Dave Alvin

King of California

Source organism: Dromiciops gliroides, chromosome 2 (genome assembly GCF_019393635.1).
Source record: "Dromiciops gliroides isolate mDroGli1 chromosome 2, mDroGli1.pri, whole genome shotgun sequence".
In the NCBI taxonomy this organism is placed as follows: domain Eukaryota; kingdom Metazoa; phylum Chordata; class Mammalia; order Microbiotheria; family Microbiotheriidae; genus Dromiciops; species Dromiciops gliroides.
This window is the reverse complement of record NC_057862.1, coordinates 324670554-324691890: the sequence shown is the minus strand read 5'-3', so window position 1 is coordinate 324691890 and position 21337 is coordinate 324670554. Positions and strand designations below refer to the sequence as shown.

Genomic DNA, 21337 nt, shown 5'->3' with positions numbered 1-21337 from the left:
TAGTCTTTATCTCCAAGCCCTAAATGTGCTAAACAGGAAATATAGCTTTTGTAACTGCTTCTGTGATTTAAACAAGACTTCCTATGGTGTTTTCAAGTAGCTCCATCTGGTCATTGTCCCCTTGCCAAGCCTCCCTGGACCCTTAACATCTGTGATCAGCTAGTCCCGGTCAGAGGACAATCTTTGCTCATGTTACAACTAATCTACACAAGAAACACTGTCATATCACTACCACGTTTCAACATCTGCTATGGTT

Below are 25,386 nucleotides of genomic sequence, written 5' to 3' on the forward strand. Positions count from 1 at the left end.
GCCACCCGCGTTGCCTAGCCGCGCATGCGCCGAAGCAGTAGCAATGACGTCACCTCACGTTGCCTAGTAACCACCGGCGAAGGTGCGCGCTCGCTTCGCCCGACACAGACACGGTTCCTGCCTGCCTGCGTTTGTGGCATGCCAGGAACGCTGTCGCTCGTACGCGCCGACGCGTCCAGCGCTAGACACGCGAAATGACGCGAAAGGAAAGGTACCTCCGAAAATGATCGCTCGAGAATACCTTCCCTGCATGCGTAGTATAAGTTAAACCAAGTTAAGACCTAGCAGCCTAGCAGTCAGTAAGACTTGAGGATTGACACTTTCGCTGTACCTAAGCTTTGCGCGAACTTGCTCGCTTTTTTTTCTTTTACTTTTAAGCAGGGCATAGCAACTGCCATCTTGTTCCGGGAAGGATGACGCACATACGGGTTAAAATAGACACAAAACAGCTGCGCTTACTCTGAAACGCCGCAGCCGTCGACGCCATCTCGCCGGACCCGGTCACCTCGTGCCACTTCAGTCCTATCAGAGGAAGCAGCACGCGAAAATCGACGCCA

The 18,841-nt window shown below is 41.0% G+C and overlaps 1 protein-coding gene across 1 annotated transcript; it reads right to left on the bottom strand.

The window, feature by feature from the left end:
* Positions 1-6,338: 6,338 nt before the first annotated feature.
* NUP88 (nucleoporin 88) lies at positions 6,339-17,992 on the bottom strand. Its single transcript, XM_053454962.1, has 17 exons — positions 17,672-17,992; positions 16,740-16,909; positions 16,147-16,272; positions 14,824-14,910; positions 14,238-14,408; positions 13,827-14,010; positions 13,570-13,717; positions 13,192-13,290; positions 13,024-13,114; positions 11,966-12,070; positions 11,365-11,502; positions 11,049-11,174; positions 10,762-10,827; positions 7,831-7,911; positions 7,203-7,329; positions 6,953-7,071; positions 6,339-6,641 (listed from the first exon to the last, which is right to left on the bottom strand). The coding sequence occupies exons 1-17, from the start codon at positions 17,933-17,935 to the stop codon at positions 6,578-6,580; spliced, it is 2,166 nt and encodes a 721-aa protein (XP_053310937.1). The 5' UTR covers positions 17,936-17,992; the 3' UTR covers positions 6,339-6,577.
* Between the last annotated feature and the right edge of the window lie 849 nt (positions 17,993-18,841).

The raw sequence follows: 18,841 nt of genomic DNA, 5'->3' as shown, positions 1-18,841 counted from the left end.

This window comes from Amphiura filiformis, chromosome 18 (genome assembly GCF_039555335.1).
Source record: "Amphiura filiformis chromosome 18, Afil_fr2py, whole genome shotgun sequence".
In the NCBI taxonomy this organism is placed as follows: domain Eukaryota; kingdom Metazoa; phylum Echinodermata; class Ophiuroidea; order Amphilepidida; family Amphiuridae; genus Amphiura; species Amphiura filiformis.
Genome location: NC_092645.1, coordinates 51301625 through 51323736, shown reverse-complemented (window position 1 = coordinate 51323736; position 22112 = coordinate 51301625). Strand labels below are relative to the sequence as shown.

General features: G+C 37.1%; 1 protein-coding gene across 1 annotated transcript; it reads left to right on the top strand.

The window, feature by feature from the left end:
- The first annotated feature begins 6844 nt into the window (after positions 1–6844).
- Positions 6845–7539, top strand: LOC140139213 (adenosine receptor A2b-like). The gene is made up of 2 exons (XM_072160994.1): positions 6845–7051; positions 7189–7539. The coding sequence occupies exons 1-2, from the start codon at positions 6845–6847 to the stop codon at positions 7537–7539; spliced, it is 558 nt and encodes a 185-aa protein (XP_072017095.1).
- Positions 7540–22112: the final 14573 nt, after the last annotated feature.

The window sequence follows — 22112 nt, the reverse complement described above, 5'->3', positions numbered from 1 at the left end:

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From the time the Blasters began making waves on the California rock scene, the standard line always was that Dave Alvin was the group's great songwriter and Phil Alvin was the great singer. And when Dave launched his solo career in 1987, he was frequently saddled with the criticism that he wasn't much of a vocalist compared to his brother. While dozens of blues and roots rock performers have built solid careers without singing any better than Dave Alvin, it's true that on Romeo's Escape and Blue Blvd his rough, flinty voice lacked the natural grace and projection of Phil's work with the Blasters. But on 1994's King of California, Alvin recorded a few new songs alongside a stack of classics from his back catalog (and some well-chosen covers) with a small acoustic combo backing him up. Suddenly freed from having to shout over a high-powered rock band, Alvin proved on this release just how good of a vocalist he really was. While Alvin's natural instrument still shows certain limitations on King of California, when allowed to play with the nooks and crannies of his voice he reveals a subtle but dramatic sense of phrasing and a marvelous feel for the characters he created; he's still no Al Green, but as a musical storyteller he's mighty impressive. Of course, it helps that he has a bunch of superb songs to work with here, including "Barn Burning," "Fourth of July," "Border Radio," and "Little Honey," and that the great Greg Leisz is on hand to anchor the band, produce the sessions, and play marvelous slide guitar. While King of California was often lumped in with the then-fashionable unplugged craze, in retrospect it was the album where Dave Alvin's abilities as a performer began to catch up with his gifts as a songwriter, pointing the way for his later albums Blackjack David and Public Domain.

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